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Poll: Vast Majority Of Undocumented Immigrants Have Connection To Citizens

Maglena Gomez waves an American flag as she and others participate in a march that organizers said was an attempt to get the U.S. Congress to say yes to immigration reform on April 6, 2013 in Miami, Florida.
Maglena Gomez waves an American flag as she and others participate in a march that organizers said was an attempt to get the U.S. Congress to say yes to immigration reform on April 6, 2013 in Miami, Florida.

A vast majority of undocumented Latino immigrants (85 percent) have family connections to U.S. citizens, a new poll finds.

Latino Decisions, which conducted the survey on behalf of the National Association of Latino Elected and Appointed Officials Educational Fund and America's Voice Education Fund, said the poll results paint "a portrait of a community that is very integrated into the American fabric, and hopeful of a chance to gain legal status and ultimately citizenship."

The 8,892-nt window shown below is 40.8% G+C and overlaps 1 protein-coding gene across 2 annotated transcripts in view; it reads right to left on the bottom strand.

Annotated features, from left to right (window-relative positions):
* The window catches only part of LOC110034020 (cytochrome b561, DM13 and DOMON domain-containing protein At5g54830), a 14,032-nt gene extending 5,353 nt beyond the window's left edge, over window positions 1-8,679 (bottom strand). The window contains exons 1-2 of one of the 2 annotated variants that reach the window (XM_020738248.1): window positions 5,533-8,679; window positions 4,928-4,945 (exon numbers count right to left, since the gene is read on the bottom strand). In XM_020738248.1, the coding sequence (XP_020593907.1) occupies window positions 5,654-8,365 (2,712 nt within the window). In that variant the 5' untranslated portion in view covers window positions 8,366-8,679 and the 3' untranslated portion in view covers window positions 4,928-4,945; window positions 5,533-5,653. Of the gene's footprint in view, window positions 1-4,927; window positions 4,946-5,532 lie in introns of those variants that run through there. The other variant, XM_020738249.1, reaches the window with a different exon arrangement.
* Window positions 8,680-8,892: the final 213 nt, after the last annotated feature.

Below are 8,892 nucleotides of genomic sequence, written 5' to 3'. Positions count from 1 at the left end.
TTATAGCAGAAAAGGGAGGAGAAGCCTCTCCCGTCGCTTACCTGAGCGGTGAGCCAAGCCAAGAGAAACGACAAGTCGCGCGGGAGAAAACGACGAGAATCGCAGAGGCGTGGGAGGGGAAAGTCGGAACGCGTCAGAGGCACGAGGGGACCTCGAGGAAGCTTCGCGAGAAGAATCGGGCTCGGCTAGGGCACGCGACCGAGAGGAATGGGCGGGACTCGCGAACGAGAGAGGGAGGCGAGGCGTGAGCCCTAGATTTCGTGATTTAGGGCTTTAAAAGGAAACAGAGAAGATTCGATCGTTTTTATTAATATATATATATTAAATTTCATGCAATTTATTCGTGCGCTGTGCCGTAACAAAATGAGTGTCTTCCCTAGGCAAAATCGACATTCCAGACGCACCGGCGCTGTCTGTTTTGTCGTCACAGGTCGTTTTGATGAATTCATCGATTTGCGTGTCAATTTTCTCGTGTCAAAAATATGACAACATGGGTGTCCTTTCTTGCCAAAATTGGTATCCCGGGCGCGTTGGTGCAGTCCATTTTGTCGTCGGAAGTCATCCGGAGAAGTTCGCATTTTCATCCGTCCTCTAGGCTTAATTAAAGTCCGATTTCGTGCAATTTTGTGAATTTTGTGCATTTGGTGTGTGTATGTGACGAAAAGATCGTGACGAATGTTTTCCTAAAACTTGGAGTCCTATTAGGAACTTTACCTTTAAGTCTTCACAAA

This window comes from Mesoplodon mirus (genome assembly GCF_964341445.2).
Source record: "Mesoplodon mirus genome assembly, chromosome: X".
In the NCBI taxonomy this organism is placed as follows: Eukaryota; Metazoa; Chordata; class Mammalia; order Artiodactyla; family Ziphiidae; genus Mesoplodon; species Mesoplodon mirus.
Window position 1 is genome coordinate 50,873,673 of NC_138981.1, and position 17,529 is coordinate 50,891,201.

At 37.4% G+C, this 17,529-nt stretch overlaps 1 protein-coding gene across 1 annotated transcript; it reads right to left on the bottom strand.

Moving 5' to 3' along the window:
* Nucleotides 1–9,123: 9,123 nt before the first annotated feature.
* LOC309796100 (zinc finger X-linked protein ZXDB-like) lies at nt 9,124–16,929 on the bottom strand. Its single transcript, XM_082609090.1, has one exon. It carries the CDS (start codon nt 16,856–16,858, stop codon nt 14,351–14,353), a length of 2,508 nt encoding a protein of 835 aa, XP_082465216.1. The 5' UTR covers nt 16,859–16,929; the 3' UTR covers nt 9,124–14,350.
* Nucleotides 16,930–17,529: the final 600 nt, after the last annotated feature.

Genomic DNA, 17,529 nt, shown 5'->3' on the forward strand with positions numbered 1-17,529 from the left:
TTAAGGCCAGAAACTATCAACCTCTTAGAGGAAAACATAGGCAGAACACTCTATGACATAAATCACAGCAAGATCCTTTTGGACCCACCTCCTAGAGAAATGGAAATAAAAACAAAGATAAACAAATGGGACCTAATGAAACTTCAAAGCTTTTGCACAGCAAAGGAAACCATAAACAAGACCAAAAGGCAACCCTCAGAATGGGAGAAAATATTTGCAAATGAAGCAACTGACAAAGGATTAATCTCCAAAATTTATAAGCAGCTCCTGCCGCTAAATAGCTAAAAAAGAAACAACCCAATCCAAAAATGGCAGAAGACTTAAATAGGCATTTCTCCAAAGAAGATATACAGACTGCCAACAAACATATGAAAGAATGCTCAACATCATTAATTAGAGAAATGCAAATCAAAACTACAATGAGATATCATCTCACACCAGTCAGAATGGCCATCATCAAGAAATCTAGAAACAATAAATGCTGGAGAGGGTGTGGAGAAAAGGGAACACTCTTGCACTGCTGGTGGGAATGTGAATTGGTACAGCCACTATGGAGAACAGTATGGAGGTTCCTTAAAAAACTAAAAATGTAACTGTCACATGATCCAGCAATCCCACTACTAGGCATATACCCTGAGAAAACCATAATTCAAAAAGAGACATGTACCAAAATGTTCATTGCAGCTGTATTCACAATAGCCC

Latino Decision polled 400 Latino adult immigrants who said they were in the country without authorization. It has a margin of error of 4.9 percent.

Here are a few more of the highlights:

-- 62 percent of undocumented immigrants have a U.S. born child.

-- 13 percent said their spouse is a citizen.

-- 38 percent said they came to the U.S. for a better life for their family or children. Thirty-nine percent said they came here for a better jobs and opportunity.

-- 95 percent of those polled said they had "at least one other family member in the U.S."

-- 87 percent said they would become a U.S. citizen if Congress passed a law allowing them to apply.

On that note, a bipartisan group of senators is scheduled to unveil a immigration reform bill on Tuesday. There was supposed to be a hearing on the issue in front of the Senate Judiciary Committee on Wednesday, but that has been delayed until Friday.

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